New rules of the road signed into law to help Oklahoma bicyclists

Oklahoma Politics

OKLAHOMA CITY (KFOR) – Oklahoma cyclists will welcome new rules of the road in November, after a measure that aims to better protect bicyclists was signed into Oklahoma law. However, it has been met with controversy.

“Basically, it legalized what a lot of people on bikes were already doing,” said Ride OKC Founder Ryan Fogle. 

House Bill 1770, which was signed into law on Tuesday, will allow cyclists to treat stop lights as stop signs. When the light is red, cyclists will need to stop. If no one is coming and the cyclist believes it is safe, they can ride through.

“It’s safer all around for bikes and people in cars and walkers whenever the light does turn green, so people are more likely to see us at an intersection before the cars take off,” said Fogle.

“I’m really excited about the treating stop signs as yields. Nationally it’s known as the Idaho stop,” said Oklahoma City Councilwoman JoBeth Hammon.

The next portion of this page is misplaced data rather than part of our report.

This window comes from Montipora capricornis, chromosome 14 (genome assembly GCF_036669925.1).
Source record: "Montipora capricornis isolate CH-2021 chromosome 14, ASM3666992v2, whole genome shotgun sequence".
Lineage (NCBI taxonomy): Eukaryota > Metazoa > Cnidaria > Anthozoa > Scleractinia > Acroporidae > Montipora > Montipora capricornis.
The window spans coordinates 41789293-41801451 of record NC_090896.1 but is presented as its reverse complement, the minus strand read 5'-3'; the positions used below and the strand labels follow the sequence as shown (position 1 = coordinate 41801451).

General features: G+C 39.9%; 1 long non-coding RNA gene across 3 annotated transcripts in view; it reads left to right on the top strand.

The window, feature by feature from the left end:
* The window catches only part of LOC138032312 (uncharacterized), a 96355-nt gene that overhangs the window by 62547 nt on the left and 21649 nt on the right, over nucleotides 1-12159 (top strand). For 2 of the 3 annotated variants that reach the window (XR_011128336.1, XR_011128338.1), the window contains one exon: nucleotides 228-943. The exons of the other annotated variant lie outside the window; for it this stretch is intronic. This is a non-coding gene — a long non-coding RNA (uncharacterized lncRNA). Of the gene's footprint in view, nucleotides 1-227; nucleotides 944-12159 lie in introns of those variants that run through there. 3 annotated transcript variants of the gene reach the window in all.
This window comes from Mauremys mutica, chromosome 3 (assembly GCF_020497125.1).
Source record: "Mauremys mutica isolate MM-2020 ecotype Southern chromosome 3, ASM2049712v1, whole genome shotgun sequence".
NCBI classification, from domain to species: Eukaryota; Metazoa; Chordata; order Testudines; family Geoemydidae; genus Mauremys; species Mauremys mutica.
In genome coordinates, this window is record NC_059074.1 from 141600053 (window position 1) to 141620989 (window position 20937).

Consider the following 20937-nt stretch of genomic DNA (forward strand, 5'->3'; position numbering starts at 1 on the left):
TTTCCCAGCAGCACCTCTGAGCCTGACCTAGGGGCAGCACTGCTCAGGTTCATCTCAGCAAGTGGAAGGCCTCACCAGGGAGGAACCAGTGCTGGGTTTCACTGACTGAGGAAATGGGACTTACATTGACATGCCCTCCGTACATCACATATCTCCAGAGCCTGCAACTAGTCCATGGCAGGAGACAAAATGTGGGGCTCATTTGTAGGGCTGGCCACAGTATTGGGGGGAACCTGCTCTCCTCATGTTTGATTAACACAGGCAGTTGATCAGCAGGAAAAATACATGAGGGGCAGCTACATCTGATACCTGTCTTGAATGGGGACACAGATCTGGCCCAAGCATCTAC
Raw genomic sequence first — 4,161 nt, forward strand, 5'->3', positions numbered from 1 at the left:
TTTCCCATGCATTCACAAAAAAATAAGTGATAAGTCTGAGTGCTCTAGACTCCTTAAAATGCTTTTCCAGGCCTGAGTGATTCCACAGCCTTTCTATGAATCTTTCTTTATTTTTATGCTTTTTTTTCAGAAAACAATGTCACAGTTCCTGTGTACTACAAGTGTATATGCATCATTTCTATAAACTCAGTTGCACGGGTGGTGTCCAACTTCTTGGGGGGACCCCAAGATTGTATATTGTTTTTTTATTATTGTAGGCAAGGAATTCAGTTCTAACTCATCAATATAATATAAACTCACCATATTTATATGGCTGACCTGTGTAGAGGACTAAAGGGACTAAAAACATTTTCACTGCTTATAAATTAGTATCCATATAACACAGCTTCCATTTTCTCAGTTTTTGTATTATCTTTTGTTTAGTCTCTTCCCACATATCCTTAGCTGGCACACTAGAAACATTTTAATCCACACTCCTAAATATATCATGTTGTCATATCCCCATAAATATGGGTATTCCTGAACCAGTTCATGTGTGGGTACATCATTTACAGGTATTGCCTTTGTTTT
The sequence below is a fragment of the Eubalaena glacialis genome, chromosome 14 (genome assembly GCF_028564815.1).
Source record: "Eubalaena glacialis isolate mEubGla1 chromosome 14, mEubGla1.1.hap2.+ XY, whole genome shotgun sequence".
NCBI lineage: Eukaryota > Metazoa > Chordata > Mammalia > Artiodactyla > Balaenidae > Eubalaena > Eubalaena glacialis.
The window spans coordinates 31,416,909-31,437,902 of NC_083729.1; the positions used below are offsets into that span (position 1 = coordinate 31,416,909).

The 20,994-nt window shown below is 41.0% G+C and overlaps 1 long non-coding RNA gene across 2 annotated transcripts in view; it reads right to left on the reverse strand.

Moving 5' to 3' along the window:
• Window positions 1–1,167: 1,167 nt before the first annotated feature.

Fogle and Hammon said the change will help cyclists keep their momentum. 

“It basically allows us to kind of yield, but still be safe and just proceed through without having to kill our momentum and use a lot more energy,” said Fogle.

“It’s safer for you as a bicyclist but it’s also safer for other road users like people in cars or on foot,” Hammon told KFOR.

HB 1770 also states drivers who honk at cyclists or animal drawn carriages, unless they are trying to avoid a crash, could face a misdemeanor.

Nicole McAfee, with the ACLU, took issue with the law. She told KFOR that education is good, but punishment is unnecessary.

“What it does do is puts people at greater risk of interaction with police,” said McAfee. “I’d really like us to shift away from ‘how do we criminalize’ or ‘how do we punish a behavior’ and instead talk about how we change it.”

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“We don’t want people in cars to be honking at people on bikes, which I’m totally appreciative of,” said Hammon. “But at the same time, I don’t see how it produces that much safety for cyclists.” 

When the law takes effect in November, cyclists will be allowed to use turn signals with both hands.

Copyright 2021 Nexstar Media Inc. All rights reserved. This material may not be published, broadcast, rewritten, or redistributed.


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